Where did we ever get the idea that people can save other people, and even save themselves? Sure, nobody comes right out and says that, but you can tell that they think it. It’s amazing how this one theological error upstream ends up causing an entire evangelism epidemic downstream. No, theology is not useless “head knowledge”, it impacts our actions. And in this case, bad theology has produced an entire errant evangelistic system.
The problem that we are seeing today, is that church leaders believe that people can control when and if the New Birth occurs. Here’s one example with scenes from an actual church service:
We are warned of the problem in Evangelism and the Sovereignty of God:
“If we forget that it is God’s prerogative to give results when the Gospel is preached, we shall start to think that it is our responsibility to secure them. And if we forget that only God can give faith, we shall start to think that the making of converts depends, in the last analysis, not on God, but on us, and that the decisive factor is the way in which we evangelize. …Read More!
Imagine a book authored by James Emery White (an intelligent spokesman for many of the seeker movement’s ideas) and (not to be confused with the Reformed Christian apologist James R. White) he is also the founding and senior pastor of Mecklenburg Community Church, a megachurch in Charlotte. The same book is endorsed by people like Geoff Surratt from Saddleback, Jim Mellado from the Willow Creek Association, and Marshall Shelley from Leadership Journal. The Foreword is by (wait for it, yup) Perry Noble and includes blurbs from Bill Hybels and Rick Warren.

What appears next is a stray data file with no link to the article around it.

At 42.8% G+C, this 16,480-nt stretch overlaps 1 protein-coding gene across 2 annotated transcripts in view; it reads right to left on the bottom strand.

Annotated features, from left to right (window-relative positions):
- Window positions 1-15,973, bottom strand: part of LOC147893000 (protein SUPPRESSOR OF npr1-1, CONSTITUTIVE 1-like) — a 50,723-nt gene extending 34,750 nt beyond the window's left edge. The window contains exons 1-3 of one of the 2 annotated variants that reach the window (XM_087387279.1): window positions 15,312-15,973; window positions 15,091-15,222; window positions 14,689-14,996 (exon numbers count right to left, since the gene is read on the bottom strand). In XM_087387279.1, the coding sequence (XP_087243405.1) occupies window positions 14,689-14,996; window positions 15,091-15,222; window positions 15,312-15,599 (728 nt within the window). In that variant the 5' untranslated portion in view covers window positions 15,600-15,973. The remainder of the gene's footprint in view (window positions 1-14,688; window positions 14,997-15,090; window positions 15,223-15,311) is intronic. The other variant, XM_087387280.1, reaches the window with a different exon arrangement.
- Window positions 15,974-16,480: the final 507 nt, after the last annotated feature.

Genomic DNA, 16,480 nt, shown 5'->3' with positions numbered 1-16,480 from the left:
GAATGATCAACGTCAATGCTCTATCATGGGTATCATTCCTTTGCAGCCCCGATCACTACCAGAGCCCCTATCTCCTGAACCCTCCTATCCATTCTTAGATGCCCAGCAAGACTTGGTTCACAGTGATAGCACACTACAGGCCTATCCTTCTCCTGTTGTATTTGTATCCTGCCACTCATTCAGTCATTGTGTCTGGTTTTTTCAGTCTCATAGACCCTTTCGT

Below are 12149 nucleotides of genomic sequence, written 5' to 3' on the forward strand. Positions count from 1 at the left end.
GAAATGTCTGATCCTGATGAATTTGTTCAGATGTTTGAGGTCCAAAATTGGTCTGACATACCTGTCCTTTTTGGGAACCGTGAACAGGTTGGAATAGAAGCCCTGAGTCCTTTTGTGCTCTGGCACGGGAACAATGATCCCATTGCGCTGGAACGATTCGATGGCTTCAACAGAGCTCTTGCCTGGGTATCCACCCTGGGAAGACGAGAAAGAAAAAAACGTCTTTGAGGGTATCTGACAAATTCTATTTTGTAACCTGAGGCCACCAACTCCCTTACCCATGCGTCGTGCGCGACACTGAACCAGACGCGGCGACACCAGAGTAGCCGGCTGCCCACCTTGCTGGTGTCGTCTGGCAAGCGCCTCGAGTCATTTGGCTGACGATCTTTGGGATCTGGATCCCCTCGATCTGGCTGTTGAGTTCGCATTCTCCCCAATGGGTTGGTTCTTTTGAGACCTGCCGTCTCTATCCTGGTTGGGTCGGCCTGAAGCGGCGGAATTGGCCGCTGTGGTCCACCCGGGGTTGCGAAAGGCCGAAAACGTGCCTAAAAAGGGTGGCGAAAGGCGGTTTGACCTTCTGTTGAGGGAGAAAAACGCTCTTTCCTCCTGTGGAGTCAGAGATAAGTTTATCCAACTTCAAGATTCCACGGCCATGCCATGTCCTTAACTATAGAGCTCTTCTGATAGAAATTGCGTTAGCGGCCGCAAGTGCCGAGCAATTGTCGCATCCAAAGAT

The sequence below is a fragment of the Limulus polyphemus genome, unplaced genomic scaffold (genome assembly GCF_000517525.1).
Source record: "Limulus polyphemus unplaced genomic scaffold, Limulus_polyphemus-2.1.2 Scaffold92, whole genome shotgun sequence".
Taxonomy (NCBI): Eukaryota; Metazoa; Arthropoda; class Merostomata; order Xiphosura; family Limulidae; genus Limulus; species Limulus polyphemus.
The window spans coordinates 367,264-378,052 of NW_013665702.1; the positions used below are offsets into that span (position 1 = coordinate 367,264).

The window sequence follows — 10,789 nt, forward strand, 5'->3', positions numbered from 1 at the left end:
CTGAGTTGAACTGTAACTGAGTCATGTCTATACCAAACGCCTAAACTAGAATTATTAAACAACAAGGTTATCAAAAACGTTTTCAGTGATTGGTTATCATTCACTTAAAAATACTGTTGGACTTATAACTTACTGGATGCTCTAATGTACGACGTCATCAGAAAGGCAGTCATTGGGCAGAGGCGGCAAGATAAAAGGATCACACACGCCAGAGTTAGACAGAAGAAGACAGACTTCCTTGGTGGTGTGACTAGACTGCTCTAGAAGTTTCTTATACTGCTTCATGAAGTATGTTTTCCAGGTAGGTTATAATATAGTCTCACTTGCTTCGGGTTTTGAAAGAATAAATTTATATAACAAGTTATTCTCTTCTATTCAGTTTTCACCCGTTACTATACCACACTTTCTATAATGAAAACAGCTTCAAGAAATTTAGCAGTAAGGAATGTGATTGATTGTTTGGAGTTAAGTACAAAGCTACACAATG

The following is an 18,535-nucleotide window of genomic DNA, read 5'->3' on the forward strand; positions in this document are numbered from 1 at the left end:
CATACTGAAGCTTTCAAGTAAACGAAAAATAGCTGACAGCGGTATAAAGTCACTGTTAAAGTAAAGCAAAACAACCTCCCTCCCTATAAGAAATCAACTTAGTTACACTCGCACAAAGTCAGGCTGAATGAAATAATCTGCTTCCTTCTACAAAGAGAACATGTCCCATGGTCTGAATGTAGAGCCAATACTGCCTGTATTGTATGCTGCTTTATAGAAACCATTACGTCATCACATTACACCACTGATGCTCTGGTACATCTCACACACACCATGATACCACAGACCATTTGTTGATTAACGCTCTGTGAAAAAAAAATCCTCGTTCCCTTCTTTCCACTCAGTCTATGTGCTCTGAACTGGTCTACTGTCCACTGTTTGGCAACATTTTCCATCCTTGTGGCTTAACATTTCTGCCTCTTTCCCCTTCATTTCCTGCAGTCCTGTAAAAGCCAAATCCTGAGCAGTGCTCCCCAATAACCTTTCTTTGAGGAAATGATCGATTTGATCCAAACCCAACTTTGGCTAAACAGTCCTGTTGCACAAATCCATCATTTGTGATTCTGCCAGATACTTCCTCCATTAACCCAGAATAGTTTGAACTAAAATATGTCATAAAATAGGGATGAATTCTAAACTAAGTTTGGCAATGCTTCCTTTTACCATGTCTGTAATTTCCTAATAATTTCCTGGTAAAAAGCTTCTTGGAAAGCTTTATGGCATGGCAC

James Emery White’s latest book, What They Didn’t Teach You in Seminary: 25 Lessons for Successful Ministry in Your Church (Baker 2011) will teach you a couple of therapeutic moralistic things to do to enhance your church experience but a review of it by Kevin DeYoung succinctly noted that:
1. Theology felt strangely irrelevant throughout the book. It would not be at all fair to say White or other seeker church leaders don’t care about theology or that they don’t affirm orthodox theology. They do, on both accounts. But it feels assumed at best and a necessary nuisance at worst. In his introduction Noble explains that he dropped out of seminary because he didn’t want to spend hundreds of hours and thousands of dollars on something that didn’t really equip him for ministry in the real world. No one cared about TULIP, Noble observes, or Christ’s impeccability for that matter, or fancy theological words or lectures on church history. I don’t doubt that many people in many churches don’t give a rip about theological terms or concepts. But just because they don’t doesn’t mean we shouldn’t. Maybe our people fall asleep when we wax on about justification or imputation because we are frankly bored ourselves. Maybe we haven’t been gripped by the great doctrines of the faith. Maybe we haven’t done the spade work in the text and in our hearts to see how the doctrine of Trinity or the incarnation or limited atonement is massively relevant.
I sometimes wonder if seeker church pastors have heard theology presented so badly and seen it applied to real life so poorly that they’ve concluded that theology is the problem. …Read More!